Let $(M,\omega)$ be a compact symplectic manifold and the cohomology class $$[\omega]+\frac{1} {2}c_1(\wedge_{\mathbb C}^{0,n}(TM, J))\in H_{dR}^2(M)$$ is integral, for some almost complex structure $J$ on $M$ .Then why there exists a $Spin^c$-structure $P\to M$ on $M$? AND why a $\text{spin}^c$ structure with determinant $L^{2ω}$ exists on $(M,ω)$. I saw it in the thesis of Peter Hochs In Page 43.

You ask "why does a spin$^c$ structure exist on $(M,\omega)$?" It is a basic fact that every symplectic manifold admits a spin$^c$ structure. I will assume that you are instead interested in what Hochs is claiming in his comment on page 43 of his thesis: a spin$^c$ structure with determinant $L^{2\omega}$ exists on $(M,\omega)$.

The answer is related to an answer I gave to a previous question of yours. Let me quote the relevant part:

Complex line bundles over a manifold are classified by their first Chern class; we have a bijection $$\{\text{isomorphism classes of complex line bundles on $X$}\} \leftrightarrow H^2(X; \Bbb Z),$$ $$L \mapsto c_1(L).$$ The first Chern class is additive with respect to tensor products, so we see that $$c_1(L^{\otimes 2}) = 2c_1(L). \tag{$\ast$}$$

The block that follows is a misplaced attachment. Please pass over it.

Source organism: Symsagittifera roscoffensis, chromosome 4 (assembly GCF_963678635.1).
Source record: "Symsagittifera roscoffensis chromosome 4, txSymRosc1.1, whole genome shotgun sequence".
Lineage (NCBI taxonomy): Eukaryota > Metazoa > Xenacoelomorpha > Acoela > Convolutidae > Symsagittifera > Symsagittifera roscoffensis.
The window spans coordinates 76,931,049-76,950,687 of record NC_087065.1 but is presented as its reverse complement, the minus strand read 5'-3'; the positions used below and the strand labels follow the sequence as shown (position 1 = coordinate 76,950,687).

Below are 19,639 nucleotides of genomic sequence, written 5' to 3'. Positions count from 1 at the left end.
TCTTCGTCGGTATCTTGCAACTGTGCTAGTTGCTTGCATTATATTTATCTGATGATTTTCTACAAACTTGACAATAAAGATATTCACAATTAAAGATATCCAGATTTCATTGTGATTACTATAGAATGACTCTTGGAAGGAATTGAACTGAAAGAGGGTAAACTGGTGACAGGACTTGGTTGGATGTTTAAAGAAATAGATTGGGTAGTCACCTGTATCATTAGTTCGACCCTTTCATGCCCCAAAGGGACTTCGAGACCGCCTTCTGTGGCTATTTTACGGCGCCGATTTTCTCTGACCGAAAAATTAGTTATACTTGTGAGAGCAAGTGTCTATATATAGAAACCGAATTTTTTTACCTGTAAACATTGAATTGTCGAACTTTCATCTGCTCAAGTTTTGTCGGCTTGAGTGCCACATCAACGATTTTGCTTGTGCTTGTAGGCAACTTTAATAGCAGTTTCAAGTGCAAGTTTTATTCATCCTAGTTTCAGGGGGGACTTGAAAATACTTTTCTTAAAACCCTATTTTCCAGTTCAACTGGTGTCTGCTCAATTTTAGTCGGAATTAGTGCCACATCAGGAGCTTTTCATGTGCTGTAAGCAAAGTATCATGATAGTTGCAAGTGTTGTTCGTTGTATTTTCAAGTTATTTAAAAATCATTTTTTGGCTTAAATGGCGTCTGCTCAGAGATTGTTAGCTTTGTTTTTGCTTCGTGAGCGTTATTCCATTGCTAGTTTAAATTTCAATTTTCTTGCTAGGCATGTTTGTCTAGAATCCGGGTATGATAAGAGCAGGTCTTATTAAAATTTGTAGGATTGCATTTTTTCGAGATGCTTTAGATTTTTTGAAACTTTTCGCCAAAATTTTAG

On page 43 Hochs's thesis, it is claimed that under the integrality condition posed in your question, the line bundle $$L^{2\omega} \otimes \wedge_{\Bbb C}^{0, \dim(M)} (TM, J) \longrightarrow M$$ has a square root. Here $L^{2\omega}$ is a line bundle with first Chern class $2[\omega]$.

By my quoted answer, since $[\omega]+ \tfrac{1}{2}c_1(\wedge_{\Bbb C}^{0, \dim(M)} (TM, J))$ is integral, there exists a complex line bundle $\mathcal{L} \longrightarrow M$ such that $$c_1(\mathcal{L}) = [\omega]+ \tfrac{1}{2}c_1(\wedge_{\Bbb C}^{0, \dim(M)} (TM, J)).$$ Furthermore, we have that \begin{align*} c_1(\mathcal{L}^{\otimes 2}) & = 2[\omega]+ c_1(\wedge_{\Bbb C}^{0, \dim(M)} (TM, J)) \\ & = c_1(L^{2\omega} \otimes \wedge_{\Bbb C}^{0, \dim(M)} (TM, J)). \end{align*} Hence $\mathcal{L}$ is a square root of $L^{2\omega} \otimes \wedge_{\Bbb C}^{0, \dim(M)} (TM, J)$ (up to minor annoyances due to $2$-torsion in $H^2(M;\Bbb Z)$, which can be dealt with).

Now, if you look at Proposition D.50 in the reference Hochs mentions, it tells us that on the complex tangent bundle $(TM, J)$, we get a spin$^c$ structure just by choosing a line bundle on $M$. Take $\mathcal{L}$ as described above to be our complex line bundle, and let $\sigma(\mathcal{L})$ denote the associated spin$^c$ structure. Proposition D.50 further says that $$\det(\sigma(\mathcal{L})) \cong K^\ast \otimes \mathcal{L}^{\otimes 2},$$ where $K^\ast$ is the anticanonical line bundle of $(M,J)$. Since $\mathcal{L}^{\otimes 2} \cong L^{2\omega} \otimes \wedge_{\Bbb C}^{0, \dim(M)} (TM, J)$ and $K^\ast \otimes \wedge_{\Bbb C}^{0, \dim(M)} (TM, J)$ is the trivial line bundle, we find that $$\det(\sigma(\mathcal{L})) \cong L^{2\omega}.$$ The remark in Hochs's thesis you are asking about is just saying that this spin$^c$ structure on $M$ with determinant $L^{2\omega}$ exists.